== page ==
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Bill Clinton: Politicians should learn from the wireless industry

Bill Clinton told attendees at the CTIA tradeshow that the wireless industry is a good example of people working together to solve problems and he urged politicians to take note.

The 42nd President of the U.S. Bill Clinton addressed attendees in New Orleans at the CTIA 2012 trade show. Kent German/CNET

NEW ORLEANS -- Former U.S. President Bill Clinton took the stage here on the final day of the CTIA trade show to emphasize the need for cooperation in solving problems domestically and abroad. And he pointed to the wireless industry as a good example of how this cooperative spirit has created an industry that is changing people's lives.

Clinton was the last keynote speaker at the CTIA conference. It was his second appearance at the industry's semi-annual trade show. He came to Orlando, Fla., in 2007 with former President George H. W. Bush.

The primary message that Clinton delivered to a packed and enthusiastic audience here seemed directed not so much to the wireless industry as it was to partisan politicians in Washington and throughout the world, who are allowing their divisions and ideology get in the way of cooperating to meet the nation's and the world's needs.

"Diverse opinions are healthy and disagreements are good," he said. "But if the goal is to win through protracted conflict it may work in politics but not in real life. What works in real life is building cooperative networks to figure out how to move forward on this or that challenge."

He said that the wireless industry is a good example of the real life cooperation that goes on to solve some of the world's biggest challenges.

"I think about the business you all are in that has created many new networks of cooperation," he said. "And my main point is that we have to make our politics more like what we know works in real life."

In the developing world, the wireless industry has helped bring banking to people who have no other access to financial institutions and it also helps improve healthcare access. Clinton used Haiti as an example. In 2011, only 10 percent of the population had bank accounts. But nearly 80 percent had access to cell phones. He said that one of the Clinton Global Initiative partners, a company called Digicel, worked with some Canadian banks to provide a banking service that allowed cell phone users in Haiti to make cash withdrawals without a bank account.

He said that in Africa, where less than 2 percent of the population has access to a computer but where 45 percent have access to a cell phone, mobile phones are being used to help patients validate their medication to ensure that it's not counterfeit. He said this is a huge problem on the continent, especially in Nigeria. Using basic feature phones, people can text message a code on their bottle of medicine to validate that it is authentic. He also talked about the telecom equipment provider Ericsson's efforts to help refugees in Africa reunite with family members.

"In every case there is cooperation between the cell phone company and government," he said.

In the U.S., which is still recovering from the financial collapse in 2008, he said that the technology industry, which is focused on working together to solve a common set of problems like energy, has helped economically revive regions of the country.

"There are centers of prosperity in the U.S. where you'd be hard pressed to know we ever had a financial crisis," he said.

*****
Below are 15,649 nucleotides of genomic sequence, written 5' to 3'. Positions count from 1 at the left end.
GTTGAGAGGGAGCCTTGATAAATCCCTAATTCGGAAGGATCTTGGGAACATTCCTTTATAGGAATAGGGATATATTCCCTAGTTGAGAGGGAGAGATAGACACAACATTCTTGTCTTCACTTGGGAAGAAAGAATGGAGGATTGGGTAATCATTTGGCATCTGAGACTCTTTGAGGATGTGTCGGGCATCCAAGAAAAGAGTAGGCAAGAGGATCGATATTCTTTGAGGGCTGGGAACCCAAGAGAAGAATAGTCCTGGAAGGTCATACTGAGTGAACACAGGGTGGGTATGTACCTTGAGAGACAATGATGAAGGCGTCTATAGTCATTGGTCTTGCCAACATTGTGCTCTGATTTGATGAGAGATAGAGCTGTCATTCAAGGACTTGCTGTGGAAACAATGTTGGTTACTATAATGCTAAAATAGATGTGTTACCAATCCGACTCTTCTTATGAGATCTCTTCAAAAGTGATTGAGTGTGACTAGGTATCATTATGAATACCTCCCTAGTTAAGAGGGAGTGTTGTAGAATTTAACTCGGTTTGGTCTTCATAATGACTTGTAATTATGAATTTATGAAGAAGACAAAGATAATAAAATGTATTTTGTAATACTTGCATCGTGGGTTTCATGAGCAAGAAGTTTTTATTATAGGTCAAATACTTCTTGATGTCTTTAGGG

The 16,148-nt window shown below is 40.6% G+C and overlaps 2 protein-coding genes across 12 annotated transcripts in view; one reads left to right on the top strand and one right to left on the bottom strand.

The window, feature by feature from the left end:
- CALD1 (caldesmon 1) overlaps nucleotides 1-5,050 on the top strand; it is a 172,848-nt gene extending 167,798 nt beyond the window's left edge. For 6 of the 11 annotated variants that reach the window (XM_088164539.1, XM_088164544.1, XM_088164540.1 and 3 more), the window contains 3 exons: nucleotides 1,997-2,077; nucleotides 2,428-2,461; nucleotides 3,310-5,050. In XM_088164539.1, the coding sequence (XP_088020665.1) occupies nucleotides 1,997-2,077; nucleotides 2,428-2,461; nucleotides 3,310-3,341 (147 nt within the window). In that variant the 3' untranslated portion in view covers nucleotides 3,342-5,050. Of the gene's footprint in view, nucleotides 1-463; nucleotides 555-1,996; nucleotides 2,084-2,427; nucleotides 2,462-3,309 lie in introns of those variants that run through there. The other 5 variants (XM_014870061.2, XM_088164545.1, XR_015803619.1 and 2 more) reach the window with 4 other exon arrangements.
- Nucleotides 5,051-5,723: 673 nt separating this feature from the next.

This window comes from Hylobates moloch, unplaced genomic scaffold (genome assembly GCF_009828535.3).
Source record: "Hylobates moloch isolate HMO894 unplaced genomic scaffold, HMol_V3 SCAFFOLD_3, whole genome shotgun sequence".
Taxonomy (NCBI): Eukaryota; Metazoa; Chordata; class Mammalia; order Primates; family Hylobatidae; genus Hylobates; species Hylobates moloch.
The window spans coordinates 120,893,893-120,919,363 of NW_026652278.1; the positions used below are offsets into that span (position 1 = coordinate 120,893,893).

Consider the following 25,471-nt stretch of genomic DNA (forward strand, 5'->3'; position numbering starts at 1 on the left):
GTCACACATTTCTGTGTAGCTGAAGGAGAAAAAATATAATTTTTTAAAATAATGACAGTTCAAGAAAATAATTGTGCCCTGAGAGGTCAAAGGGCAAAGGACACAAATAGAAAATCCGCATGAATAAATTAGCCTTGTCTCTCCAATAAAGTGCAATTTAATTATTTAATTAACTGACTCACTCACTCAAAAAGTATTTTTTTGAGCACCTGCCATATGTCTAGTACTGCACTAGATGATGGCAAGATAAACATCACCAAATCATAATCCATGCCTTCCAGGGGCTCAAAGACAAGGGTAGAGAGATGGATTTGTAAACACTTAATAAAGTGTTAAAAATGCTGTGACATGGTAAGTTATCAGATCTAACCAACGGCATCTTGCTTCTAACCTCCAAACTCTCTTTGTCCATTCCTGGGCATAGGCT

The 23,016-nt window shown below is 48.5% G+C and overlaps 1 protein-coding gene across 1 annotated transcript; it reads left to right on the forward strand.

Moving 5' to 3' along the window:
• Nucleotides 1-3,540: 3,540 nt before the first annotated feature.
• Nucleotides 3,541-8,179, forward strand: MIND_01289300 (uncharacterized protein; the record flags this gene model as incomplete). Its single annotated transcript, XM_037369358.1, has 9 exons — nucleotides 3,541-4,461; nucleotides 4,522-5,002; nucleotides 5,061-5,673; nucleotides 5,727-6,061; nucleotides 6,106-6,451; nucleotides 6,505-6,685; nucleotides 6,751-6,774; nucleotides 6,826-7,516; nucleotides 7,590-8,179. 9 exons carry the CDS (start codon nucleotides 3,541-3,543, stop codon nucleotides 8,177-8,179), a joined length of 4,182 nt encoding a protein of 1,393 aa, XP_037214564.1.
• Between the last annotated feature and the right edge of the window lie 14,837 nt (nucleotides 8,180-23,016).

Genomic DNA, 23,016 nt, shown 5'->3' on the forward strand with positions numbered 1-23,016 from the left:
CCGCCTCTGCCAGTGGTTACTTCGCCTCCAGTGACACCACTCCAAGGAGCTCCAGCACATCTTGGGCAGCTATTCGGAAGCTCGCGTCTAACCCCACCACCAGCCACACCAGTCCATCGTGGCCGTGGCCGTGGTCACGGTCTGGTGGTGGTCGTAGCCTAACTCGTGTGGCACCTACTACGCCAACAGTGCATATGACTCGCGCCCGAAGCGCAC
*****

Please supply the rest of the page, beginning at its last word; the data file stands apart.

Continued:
Silicon Valley and the San Diego area, which has more Nobel Prize winners than any other city in the world, were prime examples. He said that the thing that struck him in talking to people in the technology industry in California was that he has no idea if he is talking to a Republican or Democrat, because everyone is focused on talking about how to solve problems together.

And he pointed to other places around the U.S. that have become similar areas of innovation due to their focus between government and industry to solve to common problems. In Orlando, Fla. there are more than a 100 companies that focus on computer simulation technology. The U.S. government spends $5 billion a year to have jet fighter planes and other military vehicles and equipment simulated there. He said these companies work with Disney and Universal Theme parks, which also use simulation for their large theme parks to entertain millions of tourists each year. Areas such as Orlando and Massachusetts, where MIT is located, are roaring back due the cooperation between government and private industry, Clinton said.

Clinton also mentioned other nations as good examples of how cooperation has helped improve living conditions and protect the environment. He said people who work in government in Costa Rica and Brazil have different viewpoints and opinions, but they're able to work together for the common good. In Brazil he said that representatives from several different political parties that span the spectrum of political viewpoints are able to work together to balance economic and industrial growth while still preserving the environment. He said that more than 20 percent of earth's non-ocean oxygen is produced by Amazon rainforest, which Brazil's government has worked to protect.

In Costa Rica, where Clinton was visiting before his visit to New Orleans, he admitted that things were not perfect. But he said the company's per capita income is "light years ahead" of any other country in Central America because of the choices made by the government to work with business and NGOs.

Clinton wrapped up the speech with some advice to leaders in the U.S.

"Our our work force is younger than Europe and Japan," he said. "Having lost it, I can tell you: Youth matters. Demographics determine the destiny of a country. We want differences of opinion, but we also want cooperation. If we get back in the future business, we're gonna be fine."